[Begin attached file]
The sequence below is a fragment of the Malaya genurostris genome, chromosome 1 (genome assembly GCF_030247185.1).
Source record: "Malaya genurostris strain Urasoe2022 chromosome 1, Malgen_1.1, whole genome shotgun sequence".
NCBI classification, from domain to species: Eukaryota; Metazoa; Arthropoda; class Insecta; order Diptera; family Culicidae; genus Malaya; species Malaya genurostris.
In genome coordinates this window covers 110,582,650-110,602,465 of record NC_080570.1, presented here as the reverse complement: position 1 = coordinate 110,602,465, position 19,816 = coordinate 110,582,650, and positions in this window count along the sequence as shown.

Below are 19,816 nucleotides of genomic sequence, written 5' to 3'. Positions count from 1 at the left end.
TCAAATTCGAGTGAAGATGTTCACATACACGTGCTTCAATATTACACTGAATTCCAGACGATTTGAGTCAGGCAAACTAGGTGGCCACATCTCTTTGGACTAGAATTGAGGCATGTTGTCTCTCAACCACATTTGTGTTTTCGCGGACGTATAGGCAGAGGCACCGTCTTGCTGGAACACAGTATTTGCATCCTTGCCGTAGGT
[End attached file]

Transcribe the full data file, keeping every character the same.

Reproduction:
The sequence below is a fragment of the Malaya genurostris genome, chromosome 1 (genome assembly GCF_030247185.1).
Source record: "Malaya genurostris strain Urasoe2022 chromosome 1, Malgen_1.1, whole genome shotgun sequence".
NCBI classification, from domain to species: Eukaryota; Metazoa; Arthropoda; class Insecta; order Diptera; family Culicidae; genus Malaya; species Malaya genurostris.
In genome coordinates this window covers 110,582,650-110,602,465 of record NC_080570.1, presented here as the reverse complement: position 1 = coordinate 110,602,465, position 19,816 = coordinate 110,582,650, and positions in this window count along the sequence as shown.

Below are 19,816 nucleotides of genomic sequence, written 5' to 3'. Positions count from 1 at the left end.
TCAAATTCGAGTGAAGATGTTCACATACACGTGCTTCAATATTACACTGAATTCCAGACGATTTGAGTCAGGCAAACTAGGTGGCCACATCTCTTTGGACTAGAATTGAGGCATGTTGTCTCTCAACCACATTTGTGTTTTCGCGGACGTATAGGCAGAGGCACCGTCTTGCTGGAACACAGTATTTGCATCCTTGCCGTAGGT